historical experience. They observe the resulting variability of inflation and output relative
to their respective targets. The base model includes a policy rule according to which shortterm interest rates are adjusted in response to economic developments. Bernanke and Gertler
examine whether an attempt by policymakers to return equity prices toward their estimate of
fundamental value improves macroeconomic performance, judged in terms of inflation
variability and output variability. Confidence in their conclusion is, of course, affected by
how well one believes the model captures the performance of the economy. Nevertheless,
their methodology is well designed and it is worth considering their conclusions.
They find that policymakers cannot improve the outcomes by responding directly to
suspected deviations of equity prices from fundamentals, but that a policy focused on
achieving price stability and damping fluctuations around full employment will mitigate the
adverse consequences of equity market bubbles. That is, a monetary policy focused on price
stability and output stabilization will respond to the effects of higher equity prices on
aggregate demand, real economic activity, and inflation. This will generally dampen
movements in equity prices, while contributing to meeting the broader macroeconomic
objectives of monetary policy. However, given the difficulty in distinguishing between
changes in asset prices dominated by fundamental forces and those driven by nonfundamental forces, policymakers should not target asset prices or try to guide them to the
policymakers' estimate of fundamental value.
The discussion of the paper by Rudy Dornbusch and comments by Federal Reserve
Chairman Alan Greenspan added an important additional theme related to monetary policy
and equity prices. Dornbusch took note of the setting, pointing out that the two sides of the
Teton Mountains are dramatically different. One side slopes downward gradually and
gracefully. The other side drops off quite precipitously. So it is with equity prices. On the
way up, they typically move gradually. While they sometimes also move downward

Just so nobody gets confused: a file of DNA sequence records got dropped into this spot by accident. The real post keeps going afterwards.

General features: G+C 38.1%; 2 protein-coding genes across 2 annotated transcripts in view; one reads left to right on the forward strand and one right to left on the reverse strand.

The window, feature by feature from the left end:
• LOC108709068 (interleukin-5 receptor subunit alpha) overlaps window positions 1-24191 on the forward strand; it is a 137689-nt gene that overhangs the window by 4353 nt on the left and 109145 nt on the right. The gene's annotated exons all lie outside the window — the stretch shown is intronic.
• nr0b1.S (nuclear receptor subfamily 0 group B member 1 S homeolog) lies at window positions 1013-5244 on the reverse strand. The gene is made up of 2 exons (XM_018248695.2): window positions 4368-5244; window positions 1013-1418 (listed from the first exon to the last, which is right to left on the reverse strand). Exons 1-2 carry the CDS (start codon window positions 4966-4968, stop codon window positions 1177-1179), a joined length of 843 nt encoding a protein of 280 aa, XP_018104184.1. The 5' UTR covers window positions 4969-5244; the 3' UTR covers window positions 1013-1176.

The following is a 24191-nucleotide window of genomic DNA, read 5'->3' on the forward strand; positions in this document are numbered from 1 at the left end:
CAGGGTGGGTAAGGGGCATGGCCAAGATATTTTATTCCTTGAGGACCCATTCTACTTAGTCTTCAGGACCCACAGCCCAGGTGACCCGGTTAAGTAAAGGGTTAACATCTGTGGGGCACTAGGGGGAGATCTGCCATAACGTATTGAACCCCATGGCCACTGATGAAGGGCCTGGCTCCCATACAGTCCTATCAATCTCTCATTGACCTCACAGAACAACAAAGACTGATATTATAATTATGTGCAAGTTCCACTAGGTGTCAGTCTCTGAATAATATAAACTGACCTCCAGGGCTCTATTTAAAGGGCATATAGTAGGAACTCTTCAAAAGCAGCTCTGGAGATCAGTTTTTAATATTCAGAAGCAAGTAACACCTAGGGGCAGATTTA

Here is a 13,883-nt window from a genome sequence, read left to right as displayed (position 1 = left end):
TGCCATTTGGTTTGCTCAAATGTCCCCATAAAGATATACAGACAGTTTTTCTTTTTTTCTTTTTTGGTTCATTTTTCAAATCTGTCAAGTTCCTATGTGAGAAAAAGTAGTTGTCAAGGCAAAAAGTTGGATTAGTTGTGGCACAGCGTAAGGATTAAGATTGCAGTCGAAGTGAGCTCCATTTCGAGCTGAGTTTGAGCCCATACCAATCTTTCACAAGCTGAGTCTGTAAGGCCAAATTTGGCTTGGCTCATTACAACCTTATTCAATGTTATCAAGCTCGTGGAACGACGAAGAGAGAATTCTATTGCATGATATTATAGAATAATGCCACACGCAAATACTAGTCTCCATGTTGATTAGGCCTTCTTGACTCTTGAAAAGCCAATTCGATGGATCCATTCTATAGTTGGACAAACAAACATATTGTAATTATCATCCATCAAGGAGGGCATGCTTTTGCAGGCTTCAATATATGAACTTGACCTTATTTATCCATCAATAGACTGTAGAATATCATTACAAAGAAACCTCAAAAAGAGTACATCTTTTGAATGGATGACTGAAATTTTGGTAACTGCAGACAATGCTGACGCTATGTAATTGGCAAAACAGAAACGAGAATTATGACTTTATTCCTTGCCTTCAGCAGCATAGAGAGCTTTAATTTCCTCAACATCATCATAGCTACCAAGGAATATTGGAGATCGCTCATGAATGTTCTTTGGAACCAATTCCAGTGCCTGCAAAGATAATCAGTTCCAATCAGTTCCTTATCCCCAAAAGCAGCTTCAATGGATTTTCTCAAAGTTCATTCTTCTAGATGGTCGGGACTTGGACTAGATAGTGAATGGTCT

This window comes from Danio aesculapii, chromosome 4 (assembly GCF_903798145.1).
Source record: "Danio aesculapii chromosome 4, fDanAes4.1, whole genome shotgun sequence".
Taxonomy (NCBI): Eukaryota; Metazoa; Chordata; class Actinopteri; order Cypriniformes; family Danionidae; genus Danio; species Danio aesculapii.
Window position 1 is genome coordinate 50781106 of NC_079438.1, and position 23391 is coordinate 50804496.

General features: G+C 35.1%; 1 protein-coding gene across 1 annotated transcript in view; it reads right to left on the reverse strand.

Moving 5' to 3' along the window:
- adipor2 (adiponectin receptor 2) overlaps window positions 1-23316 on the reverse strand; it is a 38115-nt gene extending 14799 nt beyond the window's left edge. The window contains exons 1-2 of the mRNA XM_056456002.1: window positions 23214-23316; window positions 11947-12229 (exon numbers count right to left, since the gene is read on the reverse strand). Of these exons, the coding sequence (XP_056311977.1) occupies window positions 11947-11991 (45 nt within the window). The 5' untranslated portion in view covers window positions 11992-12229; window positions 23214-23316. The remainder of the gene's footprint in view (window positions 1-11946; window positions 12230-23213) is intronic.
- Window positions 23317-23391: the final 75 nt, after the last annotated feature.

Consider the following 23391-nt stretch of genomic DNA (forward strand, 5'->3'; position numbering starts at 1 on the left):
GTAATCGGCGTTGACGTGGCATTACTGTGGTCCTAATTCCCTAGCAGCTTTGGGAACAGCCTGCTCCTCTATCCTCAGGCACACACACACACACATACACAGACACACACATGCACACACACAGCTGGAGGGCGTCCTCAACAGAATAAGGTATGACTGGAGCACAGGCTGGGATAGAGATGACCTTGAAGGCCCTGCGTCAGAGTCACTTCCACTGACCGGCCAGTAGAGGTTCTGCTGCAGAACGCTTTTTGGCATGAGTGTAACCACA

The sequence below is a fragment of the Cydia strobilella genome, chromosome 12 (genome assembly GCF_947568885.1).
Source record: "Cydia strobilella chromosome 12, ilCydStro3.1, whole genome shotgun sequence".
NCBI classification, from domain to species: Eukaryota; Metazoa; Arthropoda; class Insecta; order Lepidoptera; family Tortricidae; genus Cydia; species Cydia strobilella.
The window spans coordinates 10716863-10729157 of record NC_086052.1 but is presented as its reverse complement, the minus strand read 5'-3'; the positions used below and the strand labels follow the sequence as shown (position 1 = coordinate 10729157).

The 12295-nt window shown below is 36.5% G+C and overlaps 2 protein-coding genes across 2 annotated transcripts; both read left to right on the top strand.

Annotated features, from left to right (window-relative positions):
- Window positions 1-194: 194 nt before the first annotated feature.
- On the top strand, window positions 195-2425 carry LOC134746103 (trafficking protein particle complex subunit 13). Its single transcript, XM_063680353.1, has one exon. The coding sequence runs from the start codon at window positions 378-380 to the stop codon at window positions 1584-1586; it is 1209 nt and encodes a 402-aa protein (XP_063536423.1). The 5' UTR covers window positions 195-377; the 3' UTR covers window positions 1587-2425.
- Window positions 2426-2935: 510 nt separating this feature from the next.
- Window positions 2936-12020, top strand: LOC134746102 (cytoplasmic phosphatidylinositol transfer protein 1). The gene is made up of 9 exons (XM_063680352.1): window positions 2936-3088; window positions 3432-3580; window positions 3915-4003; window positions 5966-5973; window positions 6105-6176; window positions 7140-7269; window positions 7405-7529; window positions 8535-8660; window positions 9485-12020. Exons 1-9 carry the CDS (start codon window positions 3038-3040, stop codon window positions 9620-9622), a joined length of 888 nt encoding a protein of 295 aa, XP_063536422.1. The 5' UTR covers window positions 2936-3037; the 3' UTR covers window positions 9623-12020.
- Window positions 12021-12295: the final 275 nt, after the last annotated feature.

gradually, downward movements are occasionally steeper and more discontinuous than
upward movements. Monetary policymakers sometimes face additional problems in the case
of such steep declines in asset values. Credit markets may become extremely illiquid and

even fail to operate for a period. It is not simply that interest rates on private securities rise,
but that virtually all buying and selling may temporarily cease. This can create extreme
problems for those who rely on short-term financing and, in the extreme, the resulting
financial distress can threaten the solvency of some financial institutions. In such situations,
monetary policy typically intervenes to provide liquidity, until markets recover and begin to
operate more normally.
Because of this, it is sometimes alleged that monetary policy stands ready to intervene to
protect market prices in a downturn. Chairman Greenspan commented that markets are
asymmetric, not monetary policy. He emphasized that monetary policy does not operate
with a target for equity prices when they are falling any more than it does when equity
prices are rising. In both cases, monetary policy responds only indirectly to equity prices, by
taking equity prices into account in the assessment of aggregate demand. But monetary
policy has to respond quickly to the special circumstances that accompany a collapse of
asset values, specifically the extreme illiquidity and seizing up of credit markets. This
occurred both in 1987 and, more recently, in the fall of 1998.
IV. Globalization and Monetary Policy: Choosing Exchange Rate and Monetary Policy
Regimes
The world economy has become increasingly globalized over the last couple of decades,
measured both by the flow of trade among countries and especially by the flow of
international capital. An important challenge facing central banks around the world is how
this globalization has affected their ability to pursue domestic objectives with monetary
policy and, indeed, whether it is even possible to preserve an independent monetary policy.